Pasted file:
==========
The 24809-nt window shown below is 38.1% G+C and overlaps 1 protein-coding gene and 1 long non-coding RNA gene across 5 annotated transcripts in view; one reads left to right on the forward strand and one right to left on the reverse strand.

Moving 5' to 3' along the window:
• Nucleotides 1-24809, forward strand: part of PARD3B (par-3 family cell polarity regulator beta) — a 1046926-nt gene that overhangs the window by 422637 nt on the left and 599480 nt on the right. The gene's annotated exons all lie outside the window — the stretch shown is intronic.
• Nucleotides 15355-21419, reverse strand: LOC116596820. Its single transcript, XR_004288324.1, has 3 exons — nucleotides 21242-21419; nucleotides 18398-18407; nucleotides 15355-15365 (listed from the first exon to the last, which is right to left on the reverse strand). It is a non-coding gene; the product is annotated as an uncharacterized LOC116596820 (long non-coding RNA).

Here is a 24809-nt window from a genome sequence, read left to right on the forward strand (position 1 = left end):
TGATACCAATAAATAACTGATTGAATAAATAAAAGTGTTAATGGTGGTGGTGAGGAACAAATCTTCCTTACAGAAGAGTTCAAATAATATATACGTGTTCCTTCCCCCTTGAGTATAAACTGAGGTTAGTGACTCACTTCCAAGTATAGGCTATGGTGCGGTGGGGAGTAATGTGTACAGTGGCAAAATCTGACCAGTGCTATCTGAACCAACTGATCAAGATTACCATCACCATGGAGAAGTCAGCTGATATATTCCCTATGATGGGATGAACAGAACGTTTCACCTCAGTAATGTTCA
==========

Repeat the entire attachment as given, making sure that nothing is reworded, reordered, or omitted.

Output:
The 24809-nt window shown below is 38.1% G+C and overlaps 1 protein-coding gene and 1 long non-coding RNA gene across 5 annotated transcripts in view; one reads left to right on the forward strand and one right to left on the reverse strand.

Moving 5' to 3' along the window:
• Nucleotides 1-24809, forward strand: part of PARD3B (par-3 family cell polarity regulator beta) — a 1046926-nt gene that overhangs the window by 422637 nt on the left and 599480 nt on the right. The gene's annotated exons all lie outside the window — the stretch shown is intronic.
• Nucleotides 15355-21419, reverse strand: LOC116596820. Its single transcript, XR_004288324.1, has 3 exons — nucleotides 21242-21419; nucleotides 18398-18407; nucleotides 15355-15365 (listed from the first exon to the last, which is right to left on the reverse strand). It is a non-coding gene; the product is annotated as an uncharacterized LOC116596820 (long non-coding RNA).

Here is a 24809-nt window from a genome sequence, read left to right on the forward strand (position 1 = left end):
TGATACCAATAAATAACTGATTGAATAAATAAAAGTGTTAATGGTGGTGGTGAGGAACAAATCTTCCTTACAGAAGAGTTCAAATAATATATACGTGTTCCTTCCCCCTTGAGTATAAACTGAGGTTAGTGACTCACTTCCAAGTATAGGCTATGGTGCGGTGGGGAGTAATGTGTACAGTGGCAAAATCTGACCAGTGCTATCTGAACCAACTGATCAAGATTACCATCACCATGGAGAAGTCAGCTGATATATTCCCTATGATGGGATGAACAGAACGTTTCACCTCAGTAATGTTCA